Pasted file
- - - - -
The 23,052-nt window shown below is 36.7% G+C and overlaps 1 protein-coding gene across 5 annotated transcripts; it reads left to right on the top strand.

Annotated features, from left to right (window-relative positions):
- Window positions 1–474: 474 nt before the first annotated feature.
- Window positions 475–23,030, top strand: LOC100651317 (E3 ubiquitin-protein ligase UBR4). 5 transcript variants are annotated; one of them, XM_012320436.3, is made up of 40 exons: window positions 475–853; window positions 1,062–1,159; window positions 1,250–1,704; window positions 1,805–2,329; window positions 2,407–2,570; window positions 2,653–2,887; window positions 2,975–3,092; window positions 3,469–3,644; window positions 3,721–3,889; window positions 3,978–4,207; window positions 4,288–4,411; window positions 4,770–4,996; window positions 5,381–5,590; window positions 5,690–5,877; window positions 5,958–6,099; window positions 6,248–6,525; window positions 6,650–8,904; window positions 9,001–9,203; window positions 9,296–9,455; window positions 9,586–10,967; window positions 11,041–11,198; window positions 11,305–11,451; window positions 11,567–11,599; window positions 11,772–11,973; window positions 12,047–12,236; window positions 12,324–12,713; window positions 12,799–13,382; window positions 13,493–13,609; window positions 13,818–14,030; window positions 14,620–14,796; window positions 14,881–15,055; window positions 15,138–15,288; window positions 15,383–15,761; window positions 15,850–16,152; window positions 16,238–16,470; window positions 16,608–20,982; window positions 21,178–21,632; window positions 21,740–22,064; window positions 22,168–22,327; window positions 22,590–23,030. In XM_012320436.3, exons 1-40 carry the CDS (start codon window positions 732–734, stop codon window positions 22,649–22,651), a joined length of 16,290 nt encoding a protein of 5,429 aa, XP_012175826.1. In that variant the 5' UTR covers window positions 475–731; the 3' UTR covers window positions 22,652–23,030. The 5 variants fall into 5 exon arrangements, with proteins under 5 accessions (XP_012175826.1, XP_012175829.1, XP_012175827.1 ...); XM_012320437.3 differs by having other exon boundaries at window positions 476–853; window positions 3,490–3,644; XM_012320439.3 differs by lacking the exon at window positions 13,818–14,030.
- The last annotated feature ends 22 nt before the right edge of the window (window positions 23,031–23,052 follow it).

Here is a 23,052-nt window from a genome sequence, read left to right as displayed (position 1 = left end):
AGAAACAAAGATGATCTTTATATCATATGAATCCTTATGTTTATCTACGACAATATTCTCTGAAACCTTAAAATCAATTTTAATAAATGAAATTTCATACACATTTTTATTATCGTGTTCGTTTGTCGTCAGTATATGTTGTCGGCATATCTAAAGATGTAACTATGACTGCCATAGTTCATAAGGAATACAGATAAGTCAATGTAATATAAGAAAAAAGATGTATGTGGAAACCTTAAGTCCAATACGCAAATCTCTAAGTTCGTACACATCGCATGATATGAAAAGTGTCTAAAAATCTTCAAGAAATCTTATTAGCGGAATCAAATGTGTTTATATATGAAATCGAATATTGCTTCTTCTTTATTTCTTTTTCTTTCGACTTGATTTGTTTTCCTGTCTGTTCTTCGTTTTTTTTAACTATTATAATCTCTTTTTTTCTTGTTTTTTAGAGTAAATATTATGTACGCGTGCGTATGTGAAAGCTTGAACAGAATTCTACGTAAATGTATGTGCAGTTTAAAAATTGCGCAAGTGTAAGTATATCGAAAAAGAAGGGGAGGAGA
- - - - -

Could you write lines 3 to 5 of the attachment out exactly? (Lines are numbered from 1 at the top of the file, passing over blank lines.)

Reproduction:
- Window positions 1–474: 474 nt before the first annotated feature.
- Window positions 475–23,030, top strand: LOC100651317 (E3 ubiquitin-protein ligase UBR4). 5 transcript variants are annotated; one of them, XM_012320436.3, is made up of 40 exons: window positions 475–853; window positions 1,062–1,159; window positions 1,250–1,704; window positions 1,805–2,329; window positions 2,407–2,570; window positions 2,653–2,887; window positions 2,975–3,092; window positions 3,469–3,644; window positions 3,721–3,889; window positions 3,978–4,207; window positions 4,288–4,411; window positions 4,770–4,996; window positions 5,381–5,590; window positions 5,690–5,877; window positions 5,958–6,099; window positions 6,248–6,525; window positions 6,650–8,904; window positions 9,001–9,203; window positions 9,296–9,455; window positions 9,586–10,967; window positions 11,041–11,198; window positions 11,305–11,451; window positions 11,567–11,599; window positions 11,772–11,973; window positions 12,047–12,236; window positions 12,324–12,713; window positions 12,799–13,382; window positions 13,493–13,609; window positions 13,818–14,030; window positions 14,620–14,796; window positions 14,881–15,055; window positions 15,138–15,288; window positions 15,383–15,761; window positions 15,850–16,152; window positions 16,238–16,470; window positions 16,608–20,982; window positions 21,178–21,632; window positions 21,740–22,064; window positions 22,168–22,327; window positions 22,590–23,030. In XM_012320436.3, exons 1-40 carry the CDS (start codon window positions 732–734, stop codon window positions 22,649–22,651), a joined length of 16,290 nt encoding a protein of 5,429 aa, XP_012175826.1. In that variant the 5' UTR covers window positions 475–731; the 3' UTR covers window positions 22,652–23,030. The 5 variants fall into 5 exon arrangements, with proteins under 5 accessions (XP_012175826.1, XP_012175829.1, XP_012175827.1 ...); XM_012320437.3 differs by having other exon boundaries at window positions 476–853; window positions 3,490–3,644; XM_012320439.3 differs by lacking the exon at window positions 13,818–14,030.
- The last annotated feature ends 22 nt before the right edge of the window (window positions 23,031–23,052 follow it).